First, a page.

The $867 billion 2018 Farm Bill the House and Senate passed this week is a hot mess. The Washington Post editorial board described it as “a bad outcome—that could have been worse.” And they’re right. Unfortunately, we’re all going to be affected by it.
Congress passes a farm bill around every five years. It’s an encyclopedic set of rules that doles out nearly a trillion dollars every 10 years for farm subsidies and crop insurance, the Supplemental Nutrition Assistance Program (SNAP), and on-farm conservation programs.
To be fair, the farm bill is a mirror of our political process. As such, it is a lopsided mix of some good policy and a lot of bad. I’ll get into the good (and mixed) news in more detail below, but for now let’s just say that progressives can be happy that programs to combat hunger, expand local and organic food production, train beginning farmers, and protect the land were all successfully championed this time around.
Still, the revised farm bill will ensure that citizens continue to pay for their food at least three times: 1) at the checkout stand; 2) in environmental cleanup and medical costs related to the consequences of industrial agriculture; and 3) as taxpayers who fund subsidies to a small group of commodity farmers deemed too big to fail.
Granted, many of those farmers are caught in a vicious cycle. Most live in areas where the only market and infrastructure support commodity crops, and yet those crops don’t support a resilient farm system. One-half of agricultural counties in the United States were designated as disaster areas from 2012 to 2016. Current subsidies are supposed to provide a safety net to even out the financial ups and downs of crop production and help farmers stay afloat in a competitive global economy.
Instead, over the last half century they’ve created an expensive and polluting engine of overproduction, which drives down prices, saturates markets, and shifts the burden of recouping costs to taxpayers who subsidize farmers’ insurance policies and other relief.
The 2018 Farm Bill will strengthen crop insurance subsidies that guarantee farm income even across swaths of the U.S. where soybean, corn and wheat growers will benefit from more generous terms on government loans. Small dairy farmers, who are regularly swamped by a flood of cheap milk from mega-dairies, will also gain protection.
Perhaps the biggest boon for commodity producers is the opening of eligibility loopholes. By blurring the definitions of what constitutes a “family farm,” the new bill will allow these farms to balloon in size and exponentially dip into the public trough. Current household limits for the two largest subsidy programs are set at $125,000 per year per operator and $250,000 for a married couple. (Household operations with an adjusted gross income under $900,000, and $1,800,000 for couples, are eligible.)
The revised law will now permit children and their spouses to also be seen as “actively engaged” in farming and therefore eligible for subsidies. It doesn’t end there. Nephews, nieces, cousins, and other extended family members can be daisy-chained to receive benefits as long as they can demonstrate participation in farm management even if they don’t set foot on the farm. This was justified in the name of supporting a new generation of family farmers. It seems more designed to help the big operations get bigger.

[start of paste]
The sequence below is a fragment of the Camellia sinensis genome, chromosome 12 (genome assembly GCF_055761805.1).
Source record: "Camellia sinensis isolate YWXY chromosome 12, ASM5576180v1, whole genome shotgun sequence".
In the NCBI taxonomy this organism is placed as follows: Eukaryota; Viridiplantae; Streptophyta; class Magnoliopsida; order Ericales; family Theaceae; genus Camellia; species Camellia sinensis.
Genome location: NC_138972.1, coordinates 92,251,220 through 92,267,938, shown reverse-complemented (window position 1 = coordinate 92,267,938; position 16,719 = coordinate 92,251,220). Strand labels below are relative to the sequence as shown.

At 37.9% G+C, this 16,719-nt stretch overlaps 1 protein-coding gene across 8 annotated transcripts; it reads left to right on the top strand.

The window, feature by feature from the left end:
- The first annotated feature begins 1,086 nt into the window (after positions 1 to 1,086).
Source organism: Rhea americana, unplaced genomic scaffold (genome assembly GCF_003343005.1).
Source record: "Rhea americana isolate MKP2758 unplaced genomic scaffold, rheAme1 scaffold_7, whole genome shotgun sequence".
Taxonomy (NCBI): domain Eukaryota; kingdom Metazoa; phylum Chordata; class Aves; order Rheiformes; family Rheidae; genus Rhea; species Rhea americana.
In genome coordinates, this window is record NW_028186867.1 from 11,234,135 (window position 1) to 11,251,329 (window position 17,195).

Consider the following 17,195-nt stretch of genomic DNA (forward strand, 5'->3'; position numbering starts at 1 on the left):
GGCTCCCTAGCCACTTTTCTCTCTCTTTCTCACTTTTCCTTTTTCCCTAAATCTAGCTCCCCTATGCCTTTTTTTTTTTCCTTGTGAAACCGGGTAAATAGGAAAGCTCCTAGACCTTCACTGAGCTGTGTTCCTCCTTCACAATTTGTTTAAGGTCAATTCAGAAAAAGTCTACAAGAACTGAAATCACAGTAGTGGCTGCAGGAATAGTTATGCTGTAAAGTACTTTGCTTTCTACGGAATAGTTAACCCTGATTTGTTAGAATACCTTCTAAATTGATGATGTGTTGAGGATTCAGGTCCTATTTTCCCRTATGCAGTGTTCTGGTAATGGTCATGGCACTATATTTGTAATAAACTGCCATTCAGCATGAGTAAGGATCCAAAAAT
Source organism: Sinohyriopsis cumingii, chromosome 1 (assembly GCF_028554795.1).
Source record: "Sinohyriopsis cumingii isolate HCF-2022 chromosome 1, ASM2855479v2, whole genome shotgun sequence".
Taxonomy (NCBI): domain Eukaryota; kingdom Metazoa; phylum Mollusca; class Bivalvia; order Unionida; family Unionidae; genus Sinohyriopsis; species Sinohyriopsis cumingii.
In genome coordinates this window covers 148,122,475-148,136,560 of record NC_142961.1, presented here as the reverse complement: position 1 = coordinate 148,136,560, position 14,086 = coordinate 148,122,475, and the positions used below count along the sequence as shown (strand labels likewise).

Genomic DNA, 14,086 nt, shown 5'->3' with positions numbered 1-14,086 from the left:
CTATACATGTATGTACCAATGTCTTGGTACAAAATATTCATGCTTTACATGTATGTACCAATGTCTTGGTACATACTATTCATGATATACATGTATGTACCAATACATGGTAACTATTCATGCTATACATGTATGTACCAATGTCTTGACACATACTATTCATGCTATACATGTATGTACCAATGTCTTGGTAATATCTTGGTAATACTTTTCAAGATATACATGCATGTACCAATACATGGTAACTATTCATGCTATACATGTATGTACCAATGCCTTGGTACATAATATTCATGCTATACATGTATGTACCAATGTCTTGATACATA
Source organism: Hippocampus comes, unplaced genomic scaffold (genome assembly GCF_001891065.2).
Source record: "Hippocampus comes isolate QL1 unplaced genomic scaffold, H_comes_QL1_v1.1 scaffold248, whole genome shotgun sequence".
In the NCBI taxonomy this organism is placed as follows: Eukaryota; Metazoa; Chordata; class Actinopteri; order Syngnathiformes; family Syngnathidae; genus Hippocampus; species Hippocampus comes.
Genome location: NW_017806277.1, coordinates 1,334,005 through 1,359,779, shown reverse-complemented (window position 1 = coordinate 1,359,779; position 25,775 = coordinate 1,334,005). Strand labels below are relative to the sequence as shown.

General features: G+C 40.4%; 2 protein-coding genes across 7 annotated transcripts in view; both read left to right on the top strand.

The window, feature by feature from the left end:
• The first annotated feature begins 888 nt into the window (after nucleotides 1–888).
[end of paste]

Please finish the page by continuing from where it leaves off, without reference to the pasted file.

Swaddling struggling commodity farmers in a lavish safety net might be acceptable if we were also building a nationwide foundation of stewardship and vibrant local food production. But most of the nation’s ever-increasing harvests of corn (farmers grew a near-record 14.6 bushels in 2018) and soybeans (farmers grew a record 4.5 billion bushels in 2018) aren’t even eaten directly by humans. They’re fed to cattle, hogs, and poultry or transformed into processed food ingredients and biofuels.
More than 20 percent of our agricultural output is exported. The real winners are the grain traders, meat packers, ethanol distributors, agrochemical corporations, equipment manufacturers, financiers, and insurers whose lobbyists write the farm bills and who benefit from low commodity prices and capital-intensive farming methods. There is a waste crisis as well: 40 percent of the food produced never reaches an eater’s plate; much of it ends up in landfills.
It is important to note that these increases in farm supports are the product of a compromise reached through negotiation. The bills passed separately by the House and Senate earlier this year were so different that they went into a process known as conferencing, wherein majority and minority leaders in both Agriculture Committees attempt to make a deal.
The House Bill included much-discussed work and job training requirements for some SNAP recipients. In the name of promoting “independence” this would have placed additional hoops in the path of over a million underemployed Americans seeking hunger relief—for questionable budget savings. This issue may not be settled, however. U.S. Department of Agriculture (USDA) Secretary Sonny Purdue has drafted a rule intended to crack down on recipients who currently have work requirement waivers. The House Bill also included riders that would have exempted pesticides from clean water violations and eased restrictions on logging in federal lands under the guise of reducing fuel loads. Democrats declared victory after these crucial elements were dropped in the conference process.